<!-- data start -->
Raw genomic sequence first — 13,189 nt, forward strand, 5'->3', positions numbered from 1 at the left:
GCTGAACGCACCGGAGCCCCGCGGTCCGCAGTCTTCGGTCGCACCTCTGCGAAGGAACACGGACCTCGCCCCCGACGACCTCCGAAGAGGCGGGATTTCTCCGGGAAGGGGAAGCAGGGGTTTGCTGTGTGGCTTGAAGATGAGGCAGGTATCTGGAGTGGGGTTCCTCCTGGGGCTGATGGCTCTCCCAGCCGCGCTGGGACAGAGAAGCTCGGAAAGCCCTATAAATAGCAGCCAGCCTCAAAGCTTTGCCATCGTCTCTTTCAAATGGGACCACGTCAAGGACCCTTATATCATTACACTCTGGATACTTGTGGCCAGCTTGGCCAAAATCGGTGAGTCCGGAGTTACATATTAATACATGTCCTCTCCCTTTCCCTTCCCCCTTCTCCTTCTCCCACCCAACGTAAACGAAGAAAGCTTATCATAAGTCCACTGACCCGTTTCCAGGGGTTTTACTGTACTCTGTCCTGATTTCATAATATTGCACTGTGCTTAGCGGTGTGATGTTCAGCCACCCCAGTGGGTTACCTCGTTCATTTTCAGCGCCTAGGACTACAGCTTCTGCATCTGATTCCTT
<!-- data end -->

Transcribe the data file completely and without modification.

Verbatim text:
Raw genomic sequence first — 13,189 nt, forward strand, 5'->3', positions numbered from 1 at the left:
GCTGAACGCACCGGAGCCCCGCGGTCCGCAGTCTTCGGTCGCACCTCTGCGAAGGAACACGGACCTCGCCCCCGACGACCTCCGAAGAGGCGGGATTTCTCCGGGAAGGGGAAGCAGGGGTTTGCTGTGTGGCTTGAAGATGAGGCAGGTATCTGGAGTGGGGTTCCTCCTGGGGCTGATGGCTCTCCCAGCCGCGCTGGGACAGAGAAGCTCGGAAAGCCCTATAAATAGCAGCCAGCCTCAAAGCTTTGCCATCGTCTCTTTCAAATGGGACCACGTCAAGGACCCTTATATCATTACACTCTGGATACTTGTGGCCAGCTTGGCCAAAATCGGTGAGTCCGGAGTTACATATTAATACATGTCCTCTCCCTTTCCCTTCCCCCTTCTCCTTCTCCCACCCAACGTAAACGAAGAAAGCTTATCATAAGTCCACTGACCCGTTTCCAGGGGTTTTACTGTACTCTGTCCTGATTTCATAATATTGCACTGTGCTTAGCGGTGTGATGTTCAGCCACCCCAGTGGGTTACCTCGTTCATTTTCAGCGCCTAGGACTACAGCTTCTGCATCTGATTCCTT